Despite confidence in the Irish economy resting at 48% among members of the business community, and notwithstanding the pandemic, Brexit and climate change, sentiment remains high and businesses remain resolutely focussed on a positive future for Cork says a major report launched today by Cork Chamber of Commerce.
Almost 1,000 people engaged in a series of sectoral think tanks and an open survey to identify the best route to a resilient and sustainable recovery for Cork. Each discussion was guided by the Chambers commitment to the United Nations Sustainable Development Goals.
Paula Cogan, Chamber President said:
“Despite the intense and acute need to keep books balanced and people in work, in the creation of this report discussion passionately and relentlessly turned to the future vision of Cork.”
“Across each of our ten sectoral think tanks the same themes emerged time and time again. Better public and sustainable transport infrastructure. A quickened rollout of the National Broadband Plan. More people living in the heart of our city and towns. Flexible working. Enhancement and protection of ecology, from the planting of trees to wildflower verges. Renewable energy. Real equality for people of any gender, race or background. Childcare. Competitiveness and talent attraction. Focus on our international reputation and our approach to international markets.”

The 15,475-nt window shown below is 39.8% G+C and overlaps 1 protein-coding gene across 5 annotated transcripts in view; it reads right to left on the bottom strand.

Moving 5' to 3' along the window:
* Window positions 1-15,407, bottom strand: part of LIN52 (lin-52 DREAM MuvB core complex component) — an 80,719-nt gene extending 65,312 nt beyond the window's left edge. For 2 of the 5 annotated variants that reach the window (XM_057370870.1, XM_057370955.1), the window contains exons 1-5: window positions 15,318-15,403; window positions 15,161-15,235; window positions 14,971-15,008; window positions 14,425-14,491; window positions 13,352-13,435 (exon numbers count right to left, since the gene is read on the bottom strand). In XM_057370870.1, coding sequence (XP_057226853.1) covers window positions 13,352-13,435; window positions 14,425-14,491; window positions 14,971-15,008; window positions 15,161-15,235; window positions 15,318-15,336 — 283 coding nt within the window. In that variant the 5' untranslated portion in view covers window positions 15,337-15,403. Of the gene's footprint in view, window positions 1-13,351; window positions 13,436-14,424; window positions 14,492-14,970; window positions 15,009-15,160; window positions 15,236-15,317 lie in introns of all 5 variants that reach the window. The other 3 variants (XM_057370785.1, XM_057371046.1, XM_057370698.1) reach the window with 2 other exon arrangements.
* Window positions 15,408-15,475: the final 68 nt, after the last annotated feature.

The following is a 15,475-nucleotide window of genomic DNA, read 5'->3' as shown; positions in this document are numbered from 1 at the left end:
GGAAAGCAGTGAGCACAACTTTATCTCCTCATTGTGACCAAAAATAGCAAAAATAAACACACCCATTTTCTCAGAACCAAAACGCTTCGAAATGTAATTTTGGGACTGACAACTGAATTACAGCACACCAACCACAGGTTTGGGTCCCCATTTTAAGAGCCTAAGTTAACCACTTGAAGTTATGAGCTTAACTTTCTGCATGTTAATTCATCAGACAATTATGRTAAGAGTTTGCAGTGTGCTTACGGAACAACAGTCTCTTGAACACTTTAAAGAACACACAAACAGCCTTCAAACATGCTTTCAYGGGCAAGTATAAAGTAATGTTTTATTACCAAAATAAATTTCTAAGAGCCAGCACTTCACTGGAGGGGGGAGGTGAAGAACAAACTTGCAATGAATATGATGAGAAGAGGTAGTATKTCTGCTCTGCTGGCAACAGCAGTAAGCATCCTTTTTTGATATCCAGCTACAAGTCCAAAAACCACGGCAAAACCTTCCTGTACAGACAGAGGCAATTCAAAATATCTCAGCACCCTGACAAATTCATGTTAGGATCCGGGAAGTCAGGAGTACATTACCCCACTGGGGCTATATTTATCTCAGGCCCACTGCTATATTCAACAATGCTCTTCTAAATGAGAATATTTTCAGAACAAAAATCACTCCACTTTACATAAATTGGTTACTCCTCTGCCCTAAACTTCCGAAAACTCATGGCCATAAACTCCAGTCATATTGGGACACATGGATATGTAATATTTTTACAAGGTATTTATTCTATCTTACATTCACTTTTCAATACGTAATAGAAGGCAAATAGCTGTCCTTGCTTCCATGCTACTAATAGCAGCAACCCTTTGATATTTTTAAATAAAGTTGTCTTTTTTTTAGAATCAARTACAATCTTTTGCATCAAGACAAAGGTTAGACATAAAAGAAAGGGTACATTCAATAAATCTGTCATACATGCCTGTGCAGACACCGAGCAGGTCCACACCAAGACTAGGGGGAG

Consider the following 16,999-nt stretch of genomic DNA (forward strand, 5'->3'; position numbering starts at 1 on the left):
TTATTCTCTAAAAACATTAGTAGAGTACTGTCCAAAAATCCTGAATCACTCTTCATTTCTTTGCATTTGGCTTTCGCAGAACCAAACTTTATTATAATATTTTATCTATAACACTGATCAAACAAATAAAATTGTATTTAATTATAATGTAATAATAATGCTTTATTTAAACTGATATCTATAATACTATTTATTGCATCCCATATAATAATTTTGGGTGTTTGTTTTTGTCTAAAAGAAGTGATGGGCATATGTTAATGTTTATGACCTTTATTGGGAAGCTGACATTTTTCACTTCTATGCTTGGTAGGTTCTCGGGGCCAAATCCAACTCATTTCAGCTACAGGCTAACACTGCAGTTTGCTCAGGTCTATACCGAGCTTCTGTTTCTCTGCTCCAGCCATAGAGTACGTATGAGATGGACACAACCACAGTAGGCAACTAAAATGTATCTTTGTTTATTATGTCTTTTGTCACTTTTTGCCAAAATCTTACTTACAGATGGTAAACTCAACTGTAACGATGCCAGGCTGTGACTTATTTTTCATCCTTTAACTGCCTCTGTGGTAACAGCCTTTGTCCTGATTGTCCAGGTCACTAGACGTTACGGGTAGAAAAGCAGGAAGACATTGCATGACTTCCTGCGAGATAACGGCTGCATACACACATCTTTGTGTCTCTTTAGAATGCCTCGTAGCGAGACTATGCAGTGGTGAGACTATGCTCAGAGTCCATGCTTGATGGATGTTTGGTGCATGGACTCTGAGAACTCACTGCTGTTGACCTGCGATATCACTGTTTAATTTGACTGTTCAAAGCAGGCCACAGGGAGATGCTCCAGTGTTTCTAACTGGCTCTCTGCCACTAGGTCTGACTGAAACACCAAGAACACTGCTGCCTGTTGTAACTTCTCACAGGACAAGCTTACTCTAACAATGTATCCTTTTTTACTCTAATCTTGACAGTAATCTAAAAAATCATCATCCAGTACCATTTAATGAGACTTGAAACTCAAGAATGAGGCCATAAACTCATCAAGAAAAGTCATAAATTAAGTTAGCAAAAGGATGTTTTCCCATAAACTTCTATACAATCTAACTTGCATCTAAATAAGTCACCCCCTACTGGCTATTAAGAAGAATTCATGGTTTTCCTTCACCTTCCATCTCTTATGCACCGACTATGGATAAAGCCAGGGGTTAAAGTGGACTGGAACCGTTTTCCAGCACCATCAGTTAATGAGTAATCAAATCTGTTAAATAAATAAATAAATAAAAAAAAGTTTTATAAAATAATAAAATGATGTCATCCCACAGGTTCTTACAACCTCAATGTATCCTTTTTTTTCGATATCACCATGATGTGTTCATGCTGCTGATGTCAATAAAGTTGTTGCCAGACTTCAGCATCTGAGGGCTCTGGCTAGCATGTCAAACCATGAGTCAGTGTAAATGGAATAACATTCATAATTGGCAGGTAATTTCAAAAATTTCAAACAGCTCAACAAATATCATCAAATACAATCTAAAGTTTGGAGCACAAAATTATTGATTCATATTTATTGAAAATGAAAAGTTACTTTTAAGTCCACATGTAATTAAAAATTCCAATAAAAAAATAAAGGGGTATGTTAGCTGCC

Conor Healy, Chamber CEO said:
“Connected public transport, cycleways and green spaces are the top three priorities of over 800 people who set forth their views in our open survey. 57% cited quality of life as the main differentiator for Cork and 86% said Cork should strive to be European Green Capital in five years’ time.”
“It is entirely possible and within our gift to make this a reality. There is a role for communities, businesses, and government to relentlessly pursue this vision. There is no shortage of vision or formal plans for Cork. Now our focus must now be on delivery or we will fade to irrelevance.”
“Beyond the July stimulus, and into the October Budget and National Economic Plan these differentiators must be the absolute focus. Government, local and national must create a real visible legacy, a real change in how Cork operates. There is one question that this report cannot satisfactorily answer: What are we waiting for?”